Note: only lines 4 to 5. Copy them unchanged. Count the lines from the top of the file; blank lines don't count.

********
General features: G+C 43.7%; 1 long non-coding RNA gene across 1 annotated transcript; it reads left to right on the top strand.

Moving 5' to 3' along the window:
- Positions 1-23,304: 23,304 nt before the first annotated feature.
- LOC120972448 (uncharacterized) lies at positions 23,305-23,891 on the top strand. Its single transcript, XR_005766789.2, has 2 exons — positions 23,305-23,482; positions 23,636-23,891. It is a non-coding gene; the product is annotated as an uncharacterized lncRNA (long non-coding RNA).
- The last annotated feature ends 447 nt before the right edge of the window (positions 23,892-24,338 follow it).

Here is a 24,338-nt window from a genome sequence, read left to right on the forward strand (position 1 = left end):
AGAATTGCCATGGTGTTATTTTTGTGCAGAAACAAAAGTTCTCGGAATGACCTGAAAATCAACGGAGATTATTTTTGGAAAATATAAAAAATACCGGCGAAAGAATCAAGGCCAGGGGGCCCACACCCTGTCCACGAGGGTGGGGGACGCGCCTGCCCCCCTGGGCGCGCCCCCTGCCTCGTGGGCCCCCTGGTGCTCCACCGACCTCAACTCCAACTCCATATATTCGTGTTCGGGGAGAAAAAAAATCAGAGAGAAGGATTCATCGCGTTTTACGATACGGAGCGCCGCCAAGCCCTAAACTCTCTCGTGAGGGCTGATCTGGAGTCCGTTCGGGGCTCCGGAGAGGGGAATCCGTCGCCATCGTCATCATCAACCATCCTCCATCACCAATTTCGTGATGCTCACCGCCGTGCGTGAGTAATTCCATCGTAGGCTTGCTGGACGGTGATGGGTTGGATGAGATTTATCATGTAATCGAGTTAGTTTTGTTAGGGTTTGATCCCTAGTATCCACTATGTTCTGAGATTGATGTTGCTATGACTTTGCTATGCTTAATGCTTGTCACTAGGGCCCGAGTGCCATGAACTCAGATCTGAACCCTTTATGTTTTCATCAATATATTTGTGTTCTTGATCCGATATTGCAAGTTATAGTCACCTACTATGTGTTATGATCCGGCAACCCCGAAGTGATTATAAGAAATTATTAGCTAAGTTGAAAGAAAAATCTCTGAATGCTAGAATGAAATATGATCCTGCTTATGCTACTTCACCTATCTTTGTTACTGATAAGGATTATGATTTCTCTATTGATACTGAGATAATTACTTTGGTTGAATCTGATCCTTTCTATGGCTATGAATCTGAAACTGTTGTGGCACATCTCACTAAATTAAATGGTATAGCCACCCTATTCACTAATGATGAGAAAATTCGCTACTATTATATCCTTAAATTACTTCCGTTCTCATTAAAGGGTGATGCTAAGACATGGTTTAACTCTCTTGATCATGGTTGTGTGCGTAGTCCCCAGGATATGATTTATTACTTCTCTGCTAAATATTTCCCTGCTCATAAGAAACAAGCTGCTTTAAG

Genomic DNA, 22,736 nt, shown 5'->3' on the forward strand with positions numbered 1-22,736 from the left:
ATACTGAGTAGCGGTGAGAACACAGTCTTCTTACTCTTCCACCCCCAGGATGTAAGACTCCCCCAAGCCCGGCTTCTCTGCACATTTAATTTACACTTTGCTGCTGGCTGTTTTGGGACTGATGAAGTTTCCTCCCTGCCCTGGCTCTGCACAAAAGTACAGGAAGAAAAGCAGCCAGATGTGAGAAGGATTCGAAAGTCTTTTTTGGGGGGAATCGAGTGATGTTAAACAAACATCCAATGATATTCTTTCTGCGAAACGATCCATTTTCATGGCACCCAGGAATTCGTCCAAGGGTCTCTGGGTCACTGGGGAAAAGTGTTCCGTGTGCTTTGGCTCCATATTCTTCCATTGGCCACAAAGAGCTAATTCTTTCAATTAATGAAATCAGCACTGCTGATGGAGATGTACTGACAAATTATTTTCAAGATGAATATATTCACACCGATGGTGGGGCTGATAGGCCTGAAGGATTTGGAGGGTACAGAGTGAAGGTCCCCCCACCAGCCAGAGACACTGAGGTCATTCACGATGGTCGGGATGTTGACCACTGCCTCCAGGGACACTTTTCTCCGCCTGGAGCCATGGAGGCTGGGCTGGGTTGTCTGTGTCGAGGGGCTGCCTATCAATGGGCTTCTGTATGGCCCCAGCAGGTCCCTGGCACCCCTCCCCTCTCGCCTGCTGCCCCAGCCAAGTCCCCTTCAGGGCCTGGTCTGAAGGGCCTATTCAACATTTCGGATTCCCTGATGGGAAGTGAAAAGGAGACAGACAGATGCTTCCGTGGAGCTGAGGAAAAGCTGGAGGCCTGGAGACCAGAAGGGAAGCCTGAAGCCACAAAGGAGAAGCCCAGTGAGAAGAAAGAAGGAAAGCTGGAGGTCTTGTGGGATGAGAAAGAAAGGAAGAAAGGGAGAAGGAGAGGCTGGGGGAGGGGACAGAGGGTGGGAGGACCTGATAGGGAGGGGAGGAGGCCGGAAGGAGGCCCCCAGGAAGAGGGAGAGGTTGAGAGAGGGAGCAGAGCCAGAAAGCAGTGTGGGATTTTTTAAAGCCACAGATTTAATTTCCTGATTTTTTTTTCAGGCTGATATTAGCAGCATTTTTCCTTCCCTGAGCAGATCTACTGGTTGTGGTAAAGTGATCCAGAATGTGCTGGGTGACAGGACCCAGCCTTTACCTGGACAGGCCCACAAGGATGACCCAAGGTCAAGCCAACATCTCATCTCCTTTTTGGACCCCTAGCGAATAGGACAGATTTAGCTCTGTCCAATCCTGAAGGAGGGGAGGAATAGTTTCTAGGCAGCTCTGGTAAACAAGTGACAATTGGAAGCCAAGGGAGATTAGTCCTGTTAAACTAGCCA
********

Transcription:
- LOC120972448 (uncharacterized) lies at positions 23,305-23,891 on the top strand. Its single transcript, XR_005766789.2, has 2 exons — positions 23,305-23,482; positions 23,636-23,891. It is a non-coding gene; the product is annotated as an uncharacterized lncRNA (long non-coding RNA).
- The last annotated feature ends 447 nt before the right edge of the window (positions 23,892-24,338 follow it).